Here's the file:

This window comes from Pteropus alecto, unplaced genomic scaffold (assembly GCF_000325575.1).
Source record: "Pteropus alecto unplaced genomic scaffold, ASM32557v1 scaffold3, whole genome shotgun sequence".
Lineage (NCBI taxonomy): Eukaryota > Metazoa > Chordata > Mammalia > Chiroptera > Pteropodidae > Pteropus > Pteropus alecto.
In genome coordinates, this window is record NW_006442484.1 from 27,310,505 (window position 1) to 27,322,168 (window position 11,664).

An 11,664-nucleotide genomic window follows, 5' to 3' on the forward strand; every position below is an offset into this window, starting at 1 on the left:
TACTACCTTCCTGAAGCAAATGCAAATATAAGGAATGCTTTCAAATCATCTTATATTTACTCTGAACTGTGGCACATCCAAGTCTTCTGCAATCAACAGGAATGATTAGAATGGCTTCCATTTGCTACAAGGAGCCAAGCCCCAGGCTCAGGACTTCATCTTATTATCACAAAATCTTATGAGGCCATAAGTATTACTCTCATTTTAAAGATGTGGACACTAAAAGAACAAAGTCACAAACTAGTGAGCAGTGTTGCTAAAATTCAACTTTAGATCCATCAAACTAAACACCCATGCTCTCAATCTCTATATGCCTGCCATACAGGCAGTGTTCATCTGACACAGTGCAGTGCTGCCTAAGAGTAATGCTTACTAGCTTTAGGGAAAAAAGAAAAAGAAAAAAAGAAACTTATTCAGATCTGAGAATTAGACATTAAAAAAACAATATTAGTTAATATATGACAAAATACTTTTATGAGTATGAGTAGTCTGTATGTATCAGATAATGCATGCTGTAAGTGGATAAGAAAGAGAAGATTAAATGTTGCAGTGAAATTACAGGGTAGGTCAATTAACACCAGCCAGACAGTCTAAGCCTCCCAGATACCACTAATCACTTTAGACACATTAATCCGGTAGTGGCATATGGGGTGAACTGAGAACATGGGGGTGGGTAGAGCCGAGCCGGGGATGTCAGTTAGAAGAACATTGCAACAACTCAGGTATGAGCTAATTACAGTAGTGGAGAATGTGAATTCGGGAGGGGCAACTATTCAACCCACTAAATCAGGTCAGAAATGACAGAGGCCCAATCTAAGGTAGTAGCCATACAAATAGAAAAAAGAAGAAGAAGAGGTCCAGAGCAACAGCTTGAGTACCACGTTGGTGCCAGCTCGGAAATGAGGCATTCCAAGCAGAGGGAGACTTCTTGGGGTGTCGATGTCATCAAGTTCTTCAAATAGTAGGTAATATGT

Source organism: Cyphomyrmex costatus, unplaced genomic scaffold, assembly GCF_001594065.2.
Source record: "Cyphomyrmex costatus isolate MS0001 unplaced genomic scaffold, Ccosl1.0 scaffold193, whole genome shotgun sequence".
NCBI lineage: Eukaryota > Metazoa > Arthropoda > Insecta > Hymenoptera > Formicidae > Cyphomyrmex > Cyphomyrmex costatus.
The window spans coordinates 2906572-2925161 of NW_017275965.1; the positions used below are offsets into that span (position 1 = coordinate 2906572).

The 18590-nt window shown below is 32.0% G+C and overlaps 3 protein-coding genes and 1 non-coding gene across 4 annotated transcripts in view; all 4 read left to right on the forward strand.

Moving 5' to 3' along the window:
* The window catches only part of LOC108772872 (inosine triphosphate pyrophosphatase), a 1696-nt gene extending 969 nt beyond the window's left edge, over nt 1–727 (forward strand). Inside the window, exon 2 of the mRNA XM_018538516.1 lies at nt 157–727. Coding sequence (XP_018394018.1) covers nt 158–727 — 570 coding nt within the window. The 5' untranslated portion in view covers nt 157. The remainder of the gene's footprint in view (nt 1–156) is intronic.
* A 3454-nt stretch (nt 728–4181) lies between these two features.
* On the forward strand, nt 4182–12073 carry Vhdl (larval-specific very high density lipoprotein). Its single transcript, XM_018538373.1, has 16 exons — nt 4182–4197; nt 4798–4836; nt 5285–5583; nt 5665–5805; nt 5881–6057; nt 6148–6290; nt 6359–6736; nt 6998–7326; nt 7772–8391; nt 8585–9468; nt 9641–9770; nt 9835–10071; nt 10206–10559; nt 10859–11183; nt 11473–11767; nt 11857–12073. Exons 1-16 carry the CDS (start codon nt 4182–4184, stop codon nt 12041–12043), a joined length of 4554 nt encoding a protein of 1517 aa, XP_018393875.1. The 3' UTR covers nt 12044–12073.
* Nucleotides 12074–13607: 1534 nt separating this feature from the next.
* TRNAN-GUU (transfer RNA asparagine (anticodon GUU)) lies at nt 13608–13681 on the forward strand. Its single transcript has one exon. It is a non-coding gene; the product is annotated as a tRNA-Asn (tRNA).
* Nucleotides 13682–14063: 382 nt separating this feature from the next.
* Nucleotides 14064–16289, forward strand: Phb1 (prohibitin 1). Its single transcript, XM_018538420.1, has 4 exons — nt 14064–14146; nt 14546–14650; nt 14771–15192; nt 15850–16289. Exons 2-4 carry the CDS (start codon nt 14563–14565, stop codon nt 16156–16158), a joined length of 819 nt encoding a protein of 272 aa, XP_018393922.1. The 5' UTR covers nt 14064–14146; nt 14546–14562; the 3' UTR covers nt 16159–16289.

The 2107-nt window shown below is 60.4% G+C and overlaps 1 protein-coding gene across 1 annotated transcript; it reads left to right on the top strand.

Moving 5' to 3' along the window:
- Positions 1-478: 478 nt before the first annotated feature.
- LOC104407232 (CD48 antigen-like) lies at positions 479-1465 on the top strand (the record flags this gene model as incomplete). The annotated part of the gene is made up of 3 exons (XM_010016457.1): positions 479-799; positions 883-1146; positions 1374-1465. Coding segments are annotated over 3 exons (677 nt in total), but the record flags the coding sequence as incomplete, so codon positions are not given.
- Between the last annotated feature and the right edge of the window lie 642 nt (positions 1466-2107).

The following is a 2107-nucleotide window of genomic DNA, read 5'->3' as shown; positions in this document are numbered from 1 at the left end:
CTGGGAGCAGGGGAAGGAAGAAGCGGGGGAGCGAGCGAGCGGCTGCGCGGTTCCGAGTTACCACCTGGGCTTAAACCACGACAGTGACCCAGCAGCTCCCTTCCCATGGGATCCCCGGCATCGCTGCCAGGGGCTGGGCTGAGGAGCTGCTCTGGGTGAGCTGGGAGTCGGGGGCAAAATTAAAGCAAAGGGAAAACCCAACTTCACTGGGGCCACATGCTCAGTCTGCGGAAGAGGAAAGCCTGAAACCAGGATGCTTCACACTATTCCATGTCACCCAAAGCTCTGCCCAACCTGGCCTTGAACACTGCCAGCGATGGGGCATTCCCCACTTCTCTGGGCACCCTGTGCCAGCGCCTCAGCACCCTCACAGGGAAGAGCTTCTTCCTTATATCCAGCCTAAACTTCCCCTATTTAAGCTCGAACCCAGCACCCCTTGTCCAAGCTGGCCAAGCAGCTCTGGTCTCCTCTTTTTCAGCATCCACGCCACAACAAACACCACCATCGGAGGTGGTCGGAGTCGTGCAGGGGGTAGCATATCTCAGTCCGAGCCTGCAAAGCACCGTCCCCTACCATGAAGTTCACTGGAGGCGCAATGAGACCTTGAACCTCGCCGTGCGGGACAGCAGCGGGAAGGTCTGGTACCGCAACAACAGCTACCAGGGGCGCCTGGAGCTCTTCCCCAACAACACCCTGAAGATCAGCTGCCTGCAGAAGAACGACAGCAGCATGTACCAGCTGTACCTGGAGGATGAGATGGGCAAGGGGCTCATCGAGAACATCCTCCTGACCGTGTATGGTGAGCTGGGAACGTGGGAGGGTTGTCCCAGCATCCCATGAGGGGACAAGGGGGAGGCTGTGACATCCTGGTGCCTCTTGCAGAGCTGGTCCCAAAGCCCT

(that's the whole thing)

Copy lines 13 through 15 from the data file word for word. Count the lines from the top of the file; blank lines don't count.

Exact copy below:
* The window catches only part of LOC108772872 (inosine triphosphate pyrophosphatase), a 1696-nt gene extending 969 nt beyond the window's left edge, over nt 1–727 (forward strand). Inside the window, exon 2 of the mRNA XM_018538516.1 lies at nt 157–727. Coding sequence (XP_018394018.1) covers nt 158–727 — 570 coding nt within the window. The 5' untranslated portion in view covers nt 157. The remainder of the gene's footprint in view (nt 1–156) is intronic.
* A 3454-nt stretch (nt 728–4181) lies between these two features.
* On the forward strand, nt 4182–12073 carry Vhdl (larval-specific very high density lipoprotein). Its single transcript, XM_018538373.1, has 16 exons — nt 4182–4197; nt 4798–4836; nt 5285–5583; nt 5665–5805; nt 5881–6057; nt 6148–6290; nt 6359–6736; nt 6998–7326; nt 7772–8391; nt 8585–9468; nt 9641–9770; nt 9835–10071; nt 10206–10559; nt 10859–11183; nt 11473–11767; nt 11857–12073. Exons 1-16 carry the CDS (start codon nt 4182–4184, stop codon nt 12041–12043), a joined length of 4554 nt encoding a protein of 1517 aa, XP_018393875.1. The 3' UTR covers nt 12044–12073.